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The Psychology of Moral Outrage

From Oscars acceptance speeches to guild management.

If you don't know what moral outrage is, you didn't pay attention during the acceptance speeches at the Oscars. Back in January at the Golden Globes, the host Ricky Gervais made fun of the celebrities' tendency to lecture the audience about moral matters and following his monologue, the acceptance speeches were a little subdued. But this year at the Oscars, the knives came out.

This piece is not against moral outrage, nor do I disagree with the moral values that fuelled the actors' and actresses' moral outrage on stage. In fact, in most cases, I wholeheartedly agree with them. But given that our public discourse is now completely dominated by moral outrage (on both sides of the political spectrum), this is a psychological phenomenon we need to know more about.

How can we explain the new culture of moral outrage all around us?

One may be tempted to say that it's because the other side of the political spectrum is doing outrageous things, and this is clearly true in many cases. But a deeper explanation is that according to recent studies, moral outrage is good for publicity. Social media content is far more likely to be shared and retweeted if it expresses moral outrage. So even if you are not morally outraged, it could be in your interest to pretend that you are. It may help media outlets or politicians to pretend they are morally outraged.

The crucial findings about moral outrage, however, show that it has an emotion-regulating effect. It was demonstrated that moral outrage alleviates guilt and buffers threats to one’s moral identity. Moral outrage is a very good thing if you are insecure about your own moral standings. It reassures you that you are not in the wrong — you couldn't possibly be as you are doing the right thing with your moral outrage. This is a reason to be a bit suspicious of anyone whose moral outrage is too visible. Either they are just faking it for publicity reasons or if they are not, this shows that there are some moral cracks here that they try to cover up with moral outrage.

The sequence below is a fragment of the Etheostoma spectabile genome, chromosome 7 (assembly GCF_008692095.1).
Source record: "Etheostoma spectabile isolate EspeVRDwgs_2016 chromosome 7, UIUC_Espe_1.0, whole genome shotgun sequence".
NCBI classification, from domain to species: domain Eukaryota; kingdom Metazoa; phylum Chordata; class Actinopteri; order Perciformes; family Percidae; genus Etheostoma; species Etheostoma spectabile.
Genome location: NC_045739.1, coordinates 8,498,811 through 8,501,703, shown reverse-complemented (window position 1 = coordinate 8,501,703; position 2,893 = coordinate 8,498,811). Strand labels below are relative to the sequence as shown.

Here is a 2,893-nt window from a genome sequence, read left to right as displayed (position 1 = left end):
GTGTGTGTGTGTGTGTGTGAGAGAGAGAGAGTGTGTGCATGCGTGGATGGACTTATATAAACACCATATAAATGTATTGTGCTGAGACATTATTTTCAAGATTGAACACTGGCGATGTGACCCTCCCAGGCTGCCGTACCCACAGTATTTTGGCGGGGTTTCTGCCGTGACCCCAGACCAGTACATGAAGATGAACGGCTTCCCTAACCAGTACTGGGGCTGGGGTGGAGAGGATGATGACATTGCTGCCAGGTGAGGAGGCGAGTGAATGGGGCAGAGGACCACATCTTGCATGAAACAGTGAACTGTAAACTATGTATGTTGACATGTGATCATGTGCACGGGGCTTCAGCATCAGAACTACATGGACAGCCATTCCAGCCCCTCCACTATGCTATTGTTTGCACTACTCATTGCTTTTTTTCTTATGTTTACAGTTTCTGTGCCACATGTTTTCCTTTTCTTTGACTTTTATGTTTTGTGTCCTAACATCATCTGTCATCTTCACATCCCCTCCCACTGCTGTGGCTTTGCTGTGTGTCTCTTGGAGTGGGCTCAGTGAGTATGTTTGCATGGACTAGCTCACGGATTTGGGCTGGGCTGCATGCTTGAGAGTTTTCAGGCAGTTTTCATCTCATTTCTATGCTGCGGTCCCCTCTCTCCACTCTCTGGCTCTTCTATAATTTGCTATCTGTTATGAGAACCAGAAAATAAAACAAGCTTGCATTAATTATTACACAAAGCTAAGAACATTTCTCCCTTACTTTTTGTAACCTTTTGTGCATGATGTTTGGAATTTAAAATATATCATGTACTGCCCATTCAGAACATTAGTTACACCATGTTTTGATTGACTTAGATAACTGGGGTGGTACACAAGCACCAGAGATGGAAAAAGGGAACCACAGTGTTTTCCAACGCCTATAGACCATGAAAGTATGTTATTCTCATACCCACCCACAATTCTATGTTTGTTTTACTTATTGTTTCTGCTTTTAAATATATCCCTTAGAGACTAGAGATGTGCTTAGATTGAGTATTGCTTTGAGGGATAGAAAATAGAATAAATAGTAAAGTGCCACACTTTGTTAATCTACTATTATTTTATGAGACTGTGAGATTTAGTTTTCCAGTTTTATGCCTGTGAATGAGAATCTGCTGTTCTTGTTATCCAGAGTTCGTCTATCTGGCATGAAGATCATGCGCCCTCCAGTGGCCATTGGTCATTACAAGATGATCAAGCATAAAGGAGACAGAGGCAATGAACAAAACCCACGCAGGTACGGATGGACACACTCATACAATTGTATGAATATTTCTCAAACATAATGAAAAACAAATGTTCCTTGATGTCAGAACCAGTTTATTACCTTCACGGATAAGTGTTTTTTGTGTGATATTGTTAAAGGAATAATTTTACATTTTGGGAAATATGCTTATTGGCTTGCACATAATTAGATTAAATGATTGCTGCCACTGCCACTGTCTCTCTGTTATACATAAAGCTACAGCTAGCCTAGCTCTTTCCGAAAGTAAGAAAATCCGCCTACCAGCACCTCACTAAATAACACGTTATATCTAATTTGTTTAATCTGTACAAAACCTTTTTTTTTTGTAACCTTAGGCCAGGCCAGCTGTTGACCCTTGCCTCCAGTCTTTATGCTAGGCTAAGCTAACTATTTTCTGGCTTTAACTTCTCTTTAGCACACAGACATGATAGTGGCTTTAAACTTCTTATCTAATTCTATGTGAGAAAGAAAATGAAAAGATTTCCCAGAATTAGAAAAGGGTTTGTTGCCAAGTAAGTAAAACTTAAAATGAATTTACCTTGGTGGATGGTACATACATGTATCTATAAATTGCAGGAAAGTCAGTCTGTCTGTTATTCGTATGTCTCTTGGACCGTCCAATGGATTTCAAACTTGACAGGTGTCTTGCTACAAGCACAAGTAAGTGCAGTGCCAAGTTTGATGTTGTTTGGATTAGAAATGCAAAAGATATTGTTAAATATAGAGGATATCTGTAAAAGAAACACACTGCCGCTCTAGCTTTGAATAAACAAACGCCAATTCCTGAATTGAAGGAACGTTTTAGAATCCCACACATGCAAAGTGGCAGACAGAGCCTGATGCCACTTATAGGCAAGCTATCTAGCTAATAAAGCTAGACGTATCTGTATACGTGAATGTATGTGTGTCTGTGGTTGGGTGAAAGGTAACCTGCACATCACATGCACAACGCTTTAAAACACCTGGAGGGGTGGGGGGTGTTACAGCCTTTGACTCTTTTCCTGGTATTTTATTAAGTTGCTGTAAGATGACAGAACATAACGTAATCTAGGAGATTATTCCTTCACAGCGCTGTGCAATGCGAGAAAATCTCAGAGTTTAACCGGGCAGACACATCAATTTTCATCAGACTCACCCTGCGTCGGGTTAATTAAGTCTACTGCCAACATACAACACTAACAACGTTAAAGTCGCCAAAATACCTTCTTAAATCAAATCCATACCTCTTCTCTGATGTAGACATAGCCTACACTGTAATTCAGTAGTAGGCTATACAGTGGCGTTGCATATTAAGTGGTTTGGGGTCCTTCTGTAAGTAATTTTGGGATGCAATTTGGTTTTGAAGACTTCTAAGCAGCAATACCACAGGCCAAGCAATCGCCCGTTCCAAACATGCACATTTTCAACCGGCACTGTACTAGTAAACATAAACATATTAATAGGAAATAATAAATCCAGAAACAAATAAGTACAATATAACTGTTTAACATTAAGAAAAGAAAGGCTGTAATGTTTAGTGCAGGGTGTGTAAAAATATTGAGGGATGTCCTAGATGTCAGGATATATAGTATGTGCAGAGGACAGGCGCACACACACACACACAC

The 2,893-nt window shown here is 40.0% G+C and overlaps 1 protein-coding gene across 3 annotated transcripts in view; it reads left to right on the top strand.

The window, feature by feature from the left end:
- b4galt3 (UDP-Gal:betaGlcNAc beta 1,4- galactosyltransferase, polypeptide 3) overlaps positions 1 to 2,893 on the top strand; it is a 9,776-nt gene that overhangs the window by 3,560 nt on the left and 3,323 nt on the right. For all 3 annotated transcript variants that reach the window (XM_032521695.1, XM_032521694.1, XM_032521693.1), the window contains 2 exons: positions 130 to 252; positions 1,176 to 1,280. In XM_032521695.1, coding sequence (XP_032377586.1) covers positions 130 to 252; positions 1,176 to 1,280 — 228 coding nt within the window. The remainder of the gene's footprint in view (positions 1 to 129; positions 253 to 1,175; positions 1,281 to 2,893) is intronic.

This is not to say that moral outrage is never justified. It very often is, and the last few weeks have not been easy to go through without being outraged. But the real problem with moral outrage is that it is easy to get used to. There is now even a slang for this: 'outrage fatigue.' If we are morally outraged 24/7, we won't even notice when truly morally despicable things happen. And if we do, we have no way of alerting others. If our moral outrage-o-meter is always at maximum volume, what can we do if something truly outrageous happens?